Are probiotics 100% safe – No, Just 99.99% safe

Blog entry posted by Lassesen, Mar 24, 2018.

A reader messaged me about the safety of soil based organisms probiotics. I have touched on this a year ago in another post, there have been more studies since then. For hundreds of thousands of years, soil based organism was a part of our diet. I recall reading that the human gut bacteria has strong similarity to that seen around root vegetables. This is not surprising, pulling roots out of the ground (without washing!!!) was likely common for most of these thousands of years…

“But I read about someone getting sick from SBO!”

Well, there is similar risk from eating “safe” lactobacillus probiotics, cheese, yogurt, etc. Even deaths have been reported: “Lactobacillus-Cause of Death ” [2010]

” Lactobacillus has been used as a probiotic bacteria to treat diarrhea and is also present in dairy foods. It is hence commonly used. Lactobacillus endocarditis, an exceedingly unusual disorder, is accompanied by high mortality and poor response to treatment. ” – OUCH!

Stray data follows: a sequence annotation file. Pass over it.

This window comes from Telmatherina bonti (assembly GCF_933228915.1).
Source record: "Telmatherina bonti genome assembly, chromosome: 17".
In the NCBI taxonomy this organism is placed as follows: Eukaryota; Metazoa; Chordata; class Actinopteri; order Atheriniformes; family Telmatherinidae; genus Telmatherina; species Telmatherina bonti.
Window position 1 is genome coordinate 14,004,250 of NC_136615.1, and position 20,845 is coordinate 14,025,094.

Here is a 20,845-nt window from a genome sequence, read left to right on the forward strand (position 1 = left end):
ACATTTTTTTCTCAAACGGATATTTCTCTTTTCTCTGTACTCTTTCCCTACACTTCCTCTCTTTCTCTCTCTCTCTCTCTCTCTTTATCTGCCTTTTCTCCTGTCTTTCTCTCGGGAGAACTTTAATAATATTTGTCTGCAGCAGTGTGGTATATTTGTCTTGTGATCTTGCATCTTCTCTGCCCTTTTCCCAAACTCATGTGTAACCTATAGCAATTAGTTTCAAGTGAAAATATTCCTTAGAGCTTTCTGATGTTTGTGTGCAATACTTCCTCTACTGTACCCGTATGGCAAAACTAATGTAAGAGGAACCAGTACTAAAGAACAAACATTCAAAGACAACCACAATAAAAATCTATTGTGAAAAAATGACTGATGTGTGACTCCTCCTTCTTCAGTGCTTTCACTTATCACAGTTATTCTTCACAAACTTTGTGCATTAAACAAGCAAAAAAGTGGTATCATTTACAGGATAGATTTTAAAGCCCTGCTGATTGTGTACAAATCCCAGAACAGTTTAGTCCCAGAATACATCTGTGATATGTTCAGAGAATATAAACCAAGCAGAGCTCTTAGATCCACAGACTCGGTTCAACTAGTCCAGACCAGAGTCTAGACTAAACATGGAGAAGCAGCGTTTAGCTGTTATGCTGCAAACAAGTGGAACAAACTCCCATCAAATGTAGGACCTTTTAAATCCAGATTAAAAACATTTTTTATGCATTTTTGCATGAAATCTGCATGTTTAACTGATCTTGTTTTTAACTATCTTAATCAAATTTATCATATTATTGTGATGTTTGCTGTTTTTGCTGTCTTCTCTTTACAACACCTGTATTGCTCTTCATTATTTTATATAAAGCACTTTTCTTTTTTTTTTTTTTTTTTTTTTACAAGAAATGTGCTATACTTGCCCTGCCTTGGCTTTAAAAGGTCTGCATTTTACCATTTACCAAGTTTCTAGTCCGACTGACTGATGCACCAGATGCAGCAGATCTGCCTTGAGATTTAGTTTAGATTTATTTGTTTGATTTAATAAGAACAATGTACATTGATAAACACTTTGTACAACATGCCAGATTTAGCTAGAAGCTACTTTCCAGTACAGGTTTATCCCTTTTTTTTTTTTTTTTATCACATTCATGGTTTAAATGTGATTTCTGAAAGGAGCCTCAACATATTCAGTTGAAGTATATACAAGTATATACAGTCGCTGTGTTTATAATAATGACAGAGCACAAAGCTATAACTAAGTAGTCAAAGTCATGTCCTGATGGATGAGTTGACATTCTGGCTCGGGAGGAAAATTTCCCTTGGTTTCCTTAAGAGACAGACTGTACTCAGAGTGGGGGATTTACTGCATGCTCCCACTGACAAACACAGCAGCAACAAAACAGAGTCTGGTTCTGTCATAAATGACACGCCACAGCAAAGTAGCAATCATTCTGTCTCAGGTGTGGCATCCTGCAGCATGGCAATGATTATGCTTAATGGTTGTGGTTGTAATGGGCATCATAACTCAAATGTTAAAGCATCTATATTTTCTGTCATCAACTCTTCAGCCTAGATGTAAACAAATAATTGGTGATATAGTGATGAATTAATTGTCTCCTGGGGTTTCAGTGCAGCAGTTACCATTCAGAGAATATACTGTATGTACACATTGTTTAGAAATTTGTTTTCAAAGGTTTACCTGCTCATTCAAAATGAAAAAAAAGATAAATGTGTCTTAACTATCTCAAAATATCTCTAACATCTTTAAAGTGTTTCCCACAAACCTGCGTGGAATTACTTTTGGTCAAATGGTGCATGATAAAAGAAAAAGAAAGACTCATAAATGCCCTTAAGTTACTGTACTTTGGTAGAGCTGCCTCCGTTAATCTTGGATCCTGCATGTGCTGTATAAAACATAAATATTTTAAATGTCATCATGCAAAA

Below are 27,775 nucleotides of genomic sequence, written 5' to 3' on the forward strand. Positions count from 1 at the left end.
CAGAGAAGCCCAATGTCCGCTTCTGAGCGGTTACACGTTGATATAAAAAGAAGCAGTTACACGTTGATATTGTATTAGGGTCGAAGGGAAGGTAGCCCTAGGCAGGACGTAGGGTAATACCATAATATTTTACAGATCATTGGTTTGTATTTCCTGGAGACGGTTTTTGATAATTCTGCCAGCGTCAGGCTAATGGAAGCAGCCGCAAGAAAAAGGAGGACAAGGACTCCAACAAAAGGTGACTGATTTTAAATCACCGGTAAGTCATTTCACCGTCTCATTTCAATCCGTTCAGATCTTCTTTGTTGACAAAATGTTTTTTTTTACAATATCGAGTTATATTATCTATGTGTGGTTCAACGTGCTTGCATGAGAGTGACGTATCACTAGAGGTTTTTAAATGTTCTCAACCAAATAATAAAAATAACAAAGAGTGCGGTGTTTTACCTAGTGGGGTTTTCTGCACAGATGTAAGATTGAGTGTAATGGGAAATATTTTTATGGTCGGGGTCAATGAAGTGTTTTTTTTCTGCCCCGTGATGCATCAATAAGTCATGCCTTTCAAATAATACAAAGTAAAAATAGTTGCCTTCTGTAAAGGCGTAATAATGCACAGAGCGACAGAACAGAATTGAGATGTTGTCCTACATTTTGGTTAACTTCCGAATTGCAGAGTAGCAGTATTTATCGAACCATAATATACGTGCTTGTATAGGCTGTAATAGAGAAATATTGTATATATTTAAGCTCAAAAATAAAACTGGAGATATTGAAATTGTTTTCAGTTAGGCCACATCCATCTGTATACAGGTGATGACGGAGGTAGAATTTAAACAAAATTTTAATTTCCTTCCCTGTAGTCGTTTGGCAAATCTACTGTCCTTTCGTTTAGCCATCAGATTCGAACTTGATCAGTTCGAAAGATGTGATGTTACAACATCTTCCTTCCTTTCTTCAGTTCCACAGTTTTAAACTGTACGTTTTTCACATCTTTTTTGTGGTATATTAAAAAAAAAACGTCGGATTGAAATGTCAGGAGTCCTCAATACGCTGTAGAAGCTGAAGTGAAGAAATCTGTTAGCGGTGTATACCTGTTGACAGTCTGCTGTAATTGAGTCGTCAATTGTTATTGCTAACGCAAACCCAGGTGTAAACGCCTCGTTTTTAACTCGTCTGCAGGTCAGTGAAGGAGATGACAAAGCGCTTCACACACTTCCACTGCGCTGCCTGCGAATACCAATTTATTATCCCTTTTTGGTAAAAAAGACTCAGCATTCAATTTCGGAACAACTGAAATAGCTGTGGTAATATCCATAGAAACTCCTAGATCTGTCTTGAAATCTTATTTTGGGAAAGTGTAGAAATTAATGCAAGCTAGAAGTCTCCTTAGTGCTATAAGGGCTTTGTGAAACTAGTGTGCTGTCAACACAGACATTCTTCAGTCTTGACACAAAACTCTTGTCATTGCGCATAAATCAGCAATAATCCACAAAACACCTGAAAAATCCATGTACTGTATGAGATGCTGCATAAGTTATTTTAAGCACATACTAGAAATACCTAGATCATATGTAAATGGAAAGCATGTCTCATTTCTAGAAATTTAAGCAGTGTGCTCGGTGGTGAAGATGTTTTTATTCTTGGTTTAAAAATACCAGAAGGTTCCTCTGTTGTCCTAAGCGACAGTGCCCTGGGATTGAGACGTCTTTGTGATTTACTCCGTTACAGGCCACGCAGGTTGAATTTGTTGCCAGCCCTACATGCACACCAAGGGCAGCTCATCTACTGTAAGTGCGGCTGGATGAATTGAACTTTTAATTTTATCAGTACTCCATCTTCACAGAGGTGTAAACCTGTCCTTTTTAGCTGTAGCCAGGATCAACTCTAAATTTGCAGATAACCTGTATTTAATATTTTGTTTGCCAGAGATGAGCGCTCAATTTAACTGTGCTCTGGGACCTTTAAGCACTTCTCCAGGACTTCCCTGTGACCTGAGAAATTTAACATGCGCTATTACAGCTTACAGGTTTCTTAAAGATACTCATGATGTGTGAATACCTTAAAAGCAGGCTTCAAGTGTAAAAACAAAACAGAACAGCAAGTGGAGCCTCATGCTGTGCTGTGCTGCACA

• “In recent years, infections caused by Lactobacillus and Bifidobacterium made up 0.05% to 0.4% of cases of endocarditis and bacteremia. In most cases, the infections were caused by endogenous microflora of the host or bacterial strains colonizing the host’s oral cavity. According to a review of cases of infections caused by bacteria of the genus Lactobacillus from 2005 (collected by J.P. Cannot’a), 1.7% of infections have been linked directly with intensive dairy probiotic consumption by patients. ” [Lactic acid bacteria and health: are probiotics safe for human?]. [2014]
Some more citations…’ bacteremia is a bad bacteria infection, endocarditis is a bacteria infection of the heart. It has been only in the last few years

Bottom Line
Probiotics are generally safe. No probiotic is 100% safe. To me, soil based bacteria are likely more beneficial then lactobacillus because they went along with our ancestor’s diet long before we started domestication of milk producing animals. There may be considerable basis to the hygiene hypothesis which would result from our modern pathological obsession with sterilization of food in the belief that all bacteria are bad.
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Lassesen

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